Chemistry ETDs

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Unexpected behavior by very small amounts of iodine has been noted by biochemical, medical, and ecological workers. It also has been shown that mild oxidation of carrier-free iodide-131 produced previously unknown species of iodine compounds. It was of interest to determine whether such species also result from the reduction of iodate.

While studying the formation of carrier-free iodate-131 by perchloric acid oxidation of iodide-131 at elevated temperatures, it was found that the acid is not directly responsible for the formation of iodate. Instead, the oxidation is accomplished by a volatile material (thought to be chlorine dioxide) formed only in perchloric acid more concentrated than the hydrate, HClO4·3H2O.

This observation led to the development of a method for generating small amounts of chlorine dioxide for direct use as an oxidant. The gas was applied in a nitrogen gas stream to small volumes of carrier-free iodide-131 solutions during evaporation to dryness at 95°. The residue, redissolved in distilled water, provides a carrier-free iodate-131 solution free of other forms of iodine and macro amounts of other materials.

Studies of the stability of such carrier-free iodate-131 showed that increasing perchloric acid concentrations resulted in increased rate and degree of decomposition; the relative yield of decomposition products (for the most part, "unidentified" species) may also be a function of the acidity. However, with 0.1 M chloride ion in solution, most of the non-iodate activity appeared to be iodide. Reduction of the iodate-131 by dilute sulfite solutions also yielded iodide-131.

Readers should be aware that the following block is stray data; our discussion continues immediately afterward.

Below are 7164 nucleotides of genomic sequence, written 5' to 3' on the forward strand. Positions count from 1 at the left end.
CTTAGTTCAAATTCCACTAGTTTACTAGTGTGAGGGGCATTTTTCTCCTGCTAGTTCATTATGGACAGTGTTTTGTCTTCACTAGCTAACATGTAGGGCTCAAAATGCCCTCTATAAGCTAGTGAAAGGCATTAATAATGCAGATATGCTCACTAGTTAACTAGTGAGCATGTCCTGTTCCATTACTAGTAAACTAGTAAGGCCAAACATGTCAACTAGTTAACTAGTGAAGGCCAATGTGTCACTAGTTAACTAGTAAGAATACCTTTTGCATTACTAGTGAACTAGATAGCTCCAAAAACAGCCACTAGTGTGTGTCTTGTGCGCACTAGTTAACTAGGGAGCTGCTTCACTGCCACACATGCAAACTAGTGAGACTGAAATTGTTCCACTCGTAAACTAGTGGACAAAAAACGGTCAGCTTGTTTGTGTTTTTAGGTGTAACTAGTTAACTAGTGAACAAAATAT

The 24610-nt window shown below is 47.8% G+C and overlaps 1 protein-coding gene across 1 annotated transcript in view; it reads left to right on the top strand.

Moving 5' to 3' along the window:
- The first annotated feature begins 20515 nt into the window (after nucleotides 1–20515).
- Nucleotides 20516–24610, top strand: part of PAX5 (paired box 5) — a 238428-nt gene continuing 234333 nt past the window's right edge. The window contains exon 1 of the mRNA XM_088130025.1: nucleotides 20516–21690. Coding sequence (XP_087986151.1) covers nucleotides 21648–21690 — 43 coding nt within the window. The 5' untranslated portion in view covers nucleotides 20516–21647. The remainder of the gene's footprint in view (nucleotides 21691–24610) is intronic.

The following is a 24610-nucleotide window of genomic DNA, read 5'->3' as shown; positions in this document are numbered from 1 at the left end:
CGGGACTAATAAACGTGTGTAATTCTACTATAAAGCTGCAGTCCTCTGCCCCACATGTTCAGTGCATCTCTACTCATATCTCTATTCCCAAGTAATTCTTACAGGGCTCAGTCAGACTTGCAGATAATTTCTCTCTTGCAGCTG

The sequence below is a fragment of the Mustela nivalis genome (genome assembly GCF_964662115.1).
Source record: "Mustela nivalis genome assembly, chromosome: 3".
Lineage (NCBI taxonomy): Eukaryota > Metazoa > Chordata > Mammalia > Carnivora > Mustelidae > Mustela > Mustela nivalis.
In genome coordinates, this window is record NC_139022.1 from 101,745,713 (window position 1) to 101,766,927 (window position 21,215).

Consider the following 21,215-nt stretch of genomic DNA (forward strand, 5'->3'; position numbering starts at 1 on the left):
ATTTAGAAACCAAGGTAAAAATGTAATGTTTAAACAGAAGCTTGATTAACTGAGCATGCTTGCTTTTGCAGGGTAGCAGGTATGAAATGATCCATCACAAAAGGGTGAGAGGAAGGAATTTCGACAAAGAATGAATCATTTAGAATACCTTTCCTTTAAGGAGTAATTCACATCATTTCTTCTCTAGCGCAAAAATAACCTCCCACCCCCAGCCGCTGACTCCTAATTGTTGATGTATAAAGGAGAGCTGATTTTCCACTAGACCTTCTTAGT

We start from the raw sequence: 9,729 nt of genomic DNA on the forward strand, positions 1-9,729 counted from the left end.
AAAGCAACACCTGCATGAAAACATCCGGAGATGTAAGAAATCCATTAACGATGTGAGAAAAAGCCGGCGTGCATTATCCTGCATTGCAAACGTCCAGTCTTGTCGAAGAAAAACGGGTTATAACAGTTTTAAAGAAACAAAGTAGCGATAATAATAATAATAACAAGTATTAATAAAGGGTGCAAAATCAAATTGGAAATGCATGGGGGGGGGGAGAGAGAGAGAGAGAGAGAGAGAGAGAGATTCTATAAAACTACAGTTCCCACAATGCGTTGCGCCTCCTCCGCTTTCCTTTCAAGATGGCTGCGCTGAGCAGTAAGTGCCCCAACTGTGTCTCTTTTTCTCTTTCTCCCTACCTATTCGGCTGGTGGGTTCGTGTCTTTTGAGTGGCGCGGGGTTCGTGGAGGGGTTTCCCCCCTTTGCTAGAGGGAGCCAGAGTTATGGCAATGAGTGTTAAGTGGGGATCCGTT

Reduction by a 0.005 M ferric/0.05 M ferrous redox couple in 1.0 M perchloric acid led to results predictable from the known chemistry of iodine, provided that the total (carrier) iodate concentration was 10-5 M or greater. In more dilute solutions, at least two "unidentified" species appeared in increased percentages as the carrier iodate concentration was decreased.

Experiments to determine the coprecipitation behavior of carrier-free iodate-131 with silver halides demonstrated only surface adsorption, and only in the presence of excess silver ion. A complete range of carrying behavior was found with the homologous calcium, barium, and lead carbonates. Ferric hydroxide carried 98% of the activity in the pH range 4. 5 to 6.5, whether the precipitate was preformed or formed in the presence of the iodate-131. Silver bromate, and silver and lead periodates, carried the iodate-131 very strongly whether precipitated in the presence of excess anion or cation. Carrier-free iodate-131 was found to have little tendency to form radiocolloids.

A published distillation method for the separation of carrier-free iodine-131 from other materials was known to produce a variety of "unidentified" species of iodine. It was found that the occurrence of these species could be most effectively minimized hy collecting the distillate in solutions of bicarbonate, cysteine hydrochloride, or sulfite.

Inasmuch as numerous workers have used paper chromatographic techniques for analysis of carrier-free iodine-131 solutions, this method was investigated in some detail and found to be unreliable. Large and variable percentages of iodine were lost from the papers during the chromatographic process, and results were frequently at wide variance with data obtained by an established, chemically milder, solvent extraction-isotopic exchange procedure.



Document Type


Degree Name


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Department Name

Department of Chemistry and Chemical Biology

First Committee Member (Chair)

Milton Kahn

Second Committee Member

Raymond N. Castle

Third Committee Member

Guido Herman Daub